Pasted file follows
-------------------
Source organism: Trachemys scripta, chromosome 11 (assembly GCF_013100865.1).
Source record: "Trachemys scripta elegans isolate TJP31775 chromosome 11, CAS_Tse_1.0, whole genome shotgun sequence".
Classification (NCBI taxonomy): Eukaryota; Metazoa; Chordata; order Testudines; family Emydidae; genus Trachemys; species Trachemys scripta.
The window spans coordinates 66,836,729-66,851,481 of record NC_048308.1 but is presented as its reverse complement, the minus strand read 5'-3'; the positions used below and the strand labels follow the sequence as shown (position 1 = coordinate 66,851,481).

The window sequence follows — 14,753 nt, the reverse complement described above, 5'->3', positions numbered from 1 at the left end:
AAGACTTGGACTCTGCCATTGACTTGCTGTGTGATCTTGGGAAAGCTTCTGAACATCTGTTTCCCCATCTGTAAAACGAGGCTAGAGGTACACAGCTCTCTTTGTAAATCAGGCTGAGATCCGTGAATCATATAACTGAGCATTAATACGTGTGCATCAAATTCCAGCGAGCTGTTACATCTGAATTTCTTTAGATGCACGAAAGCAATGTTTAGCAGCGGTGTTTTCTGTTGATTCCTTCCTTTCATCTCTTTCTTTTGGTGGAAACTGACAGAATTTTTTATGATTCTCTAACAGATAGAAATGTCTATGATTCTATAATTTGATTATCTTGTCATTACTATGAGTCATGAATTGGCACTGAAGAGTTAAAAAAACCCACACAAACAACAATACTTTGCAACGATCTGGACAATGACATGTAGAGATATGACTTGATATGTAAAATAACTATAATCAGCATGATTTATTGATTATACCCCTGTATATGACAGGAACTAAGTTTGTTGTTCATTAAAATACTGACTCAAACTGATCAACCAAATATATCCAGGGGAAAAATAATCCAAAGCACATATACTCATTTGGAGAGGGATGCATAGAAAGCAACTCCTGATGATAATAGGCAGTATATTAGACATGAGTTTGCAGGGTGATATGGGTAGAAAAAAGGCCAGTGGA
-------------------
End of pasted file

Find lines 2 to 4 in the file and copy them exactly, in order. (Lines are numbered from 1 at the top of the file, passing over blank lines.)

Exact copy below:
Source record: "Trachemys scripta elegans isolate TJP31775 chromosome 11, CAS_Tse_1.0, whole genome shotgun sequence".
Classification (NCBI taxonomy): Eukaryota; Metazoa; Chordata; order Testudines; family Emydidae; genus Trachemys; species Trachemys scripta.
The window spans coordinates 66,836,729-66,851,481 of record NC_048308.1 but is presented as its reverse complement, the minus strand read 5'-3'; the positions used below and the strand labels follow the sequence as shown (position 1 = coordinate 66,851,481).